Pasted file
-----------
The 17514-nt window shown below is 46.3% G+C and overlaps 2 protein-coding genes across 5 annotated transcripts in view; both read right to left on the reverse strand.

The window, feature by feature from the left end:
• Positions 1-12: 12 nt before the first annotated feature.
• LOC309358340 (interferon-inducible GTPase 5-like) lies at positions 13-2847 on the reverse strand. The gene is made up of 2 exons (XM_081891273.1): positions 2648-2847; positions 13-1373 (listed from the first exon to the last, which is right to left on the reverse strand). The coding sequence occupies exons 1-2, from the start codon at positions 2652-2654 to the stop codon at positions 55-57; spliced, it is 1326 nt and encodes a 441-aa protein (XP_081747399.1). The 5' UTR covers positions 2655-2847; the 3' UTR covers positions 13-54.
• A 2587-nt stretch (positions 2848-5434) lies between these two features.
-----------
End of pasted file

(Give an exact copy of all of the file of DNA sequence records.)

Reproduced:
The 17514-nt window shown below is 46.3% G+C and overlaps 2 protein-coding genes across 5 annotated transcripts in view; both read right to left on the reverse strand.

The window, feature by feature from the left end:
• Positions 1-12: 12 nt before the first annotated feature.
• LOC309358340 (interferon-inducible GTPase 5-like) lies at positions 13-2847 on the reverse strand. The gene is made up of 2 exons (XM_081891273.1): positions 2648-2847; positions 13-1373 (listed from the first exon to the last, which is right to left on the reverse strand). The coding sequence occupies exons 1-2, from the start codon at positions 2652-2654 to the stop codon at positions 55-57; spliced, it is 1326 nt and encodes a 441-aa protein (XP_081747399.1). The 5' UTR covers positions 2655-2847; the 3' UTR covers positions 13-54.
• A 2587-nt stretch (positions 2848-5434) lies between these two features.